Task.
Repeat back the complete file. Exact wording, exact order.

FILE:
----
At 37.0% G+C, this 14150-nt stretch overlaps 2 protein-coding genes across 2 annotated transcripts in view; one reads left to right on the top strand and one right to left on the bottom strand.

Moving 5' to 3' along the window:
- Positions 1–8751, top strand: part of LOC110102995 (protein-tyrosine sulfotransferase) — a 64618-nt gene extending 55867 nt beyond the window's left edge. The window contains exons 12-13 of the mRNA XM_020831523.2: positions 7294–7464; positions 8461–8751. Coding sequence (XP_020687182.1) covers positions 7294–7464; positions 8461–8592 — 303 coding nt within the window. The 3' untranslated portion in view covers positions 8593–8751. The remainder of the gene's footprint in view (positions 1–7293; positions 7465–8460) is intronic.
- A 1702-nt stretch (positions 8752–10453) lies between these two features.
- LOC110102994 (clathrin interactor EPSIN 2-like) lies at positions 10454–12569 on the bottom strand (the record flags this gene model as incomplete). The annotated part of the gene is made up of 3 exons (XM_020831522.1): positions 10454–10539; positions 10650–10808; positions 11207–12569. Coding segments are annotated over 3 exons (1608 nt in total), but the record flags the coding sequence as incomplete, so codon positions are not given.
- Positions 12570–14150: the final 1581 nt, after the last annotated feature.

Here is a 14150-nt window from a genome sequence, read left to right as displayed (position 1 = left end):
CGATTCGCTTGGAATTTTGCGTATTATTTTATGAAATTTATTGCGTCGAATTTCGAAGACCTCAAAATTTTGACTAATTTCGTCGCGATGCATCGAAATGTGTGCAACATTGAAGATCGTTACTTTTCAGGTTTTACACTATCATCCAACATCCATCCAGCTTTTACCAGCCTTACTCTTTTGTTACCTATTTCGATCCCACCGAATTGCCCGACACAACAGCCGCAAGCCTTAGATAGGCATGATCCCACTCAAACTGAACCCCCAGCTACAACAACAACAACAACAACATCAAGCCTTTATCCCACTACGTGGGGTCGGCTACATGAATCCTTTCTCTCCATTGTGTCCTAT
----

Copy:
At 37.0% G+C, this 14150-nt stretch overlaps 2 protein-coding genes across 2 annotated transcripts in view; one reads left to right on the top strand and one right to left on the bottom strand.

Moving 5' to 3' along the window:
- Positions 1–8751, top strand: part of LOC110102995 (protein-tyrosine sulfotransferase) — a 64618-nt gene extending 55867 nt beyond the window's left edge. The window contains exons 12-13 of the mRNA XM_020831523.2: positions 7294–7464; positions 8461–8751. Coding sequence (XP_020687182.1) covers positions 7294–7464; positions 8461–8592 — 303 coding nt within the window. The 3' untranslated portion in view covers positions 8593–8751. The remainder of the gene's footprint in view (positions 1–7293; positions 7465–8460) is intronic.
- A 1702-nt stretch (positions 8752–10453) lies between these two features.
- LOC110102994 (clathrin interactor EPSIN 2-like) lies at positions 10454–12569 on the bottom strand (the record flags this gene model as incomplete). The annotated part of the gene is made up of 3 exons (XM_020831522.1): positions 10454–10539; positions 10650–10808; positions 11207–12569. Coding segments are annotated over 3 exons (1608 nt in total), but the record flags the coding sequence as incomplete, so codon positions are not given.
- Positions 12570–14150: the final 1581 nt, after the last annotated feature.

Here is a 14150-nt window from a genome sequence, read left to right as displayed (position 1 = left end):
CGATTCGCTTGGAATTTTGCGTATTATTTTATGAAATTTATTGCGTCGAATTTCGAAGACCTCAAAATTTTGACTAATTTCGTCGCGATGCATCGAAATGTGTGCAACATTGAAGATCGTTACTTTTCAGGTTTTACACTATCATCCAACATCCATCCAGCTTTTACCAGCCTTACTCTTTTGTTACCTATTTCGATCCCACCGAATTGCCCGACACAACAGCCGCAAGCCTTAGATAGGCATGATCCCACTCAAACTGAACCCCCAGCTACAACAACAACAACAACAACATCAAGCCTTTATCCCACTACGTGGGGTCGGCTACATGAATCCTTTCTCTCCATTGTGTCCTAT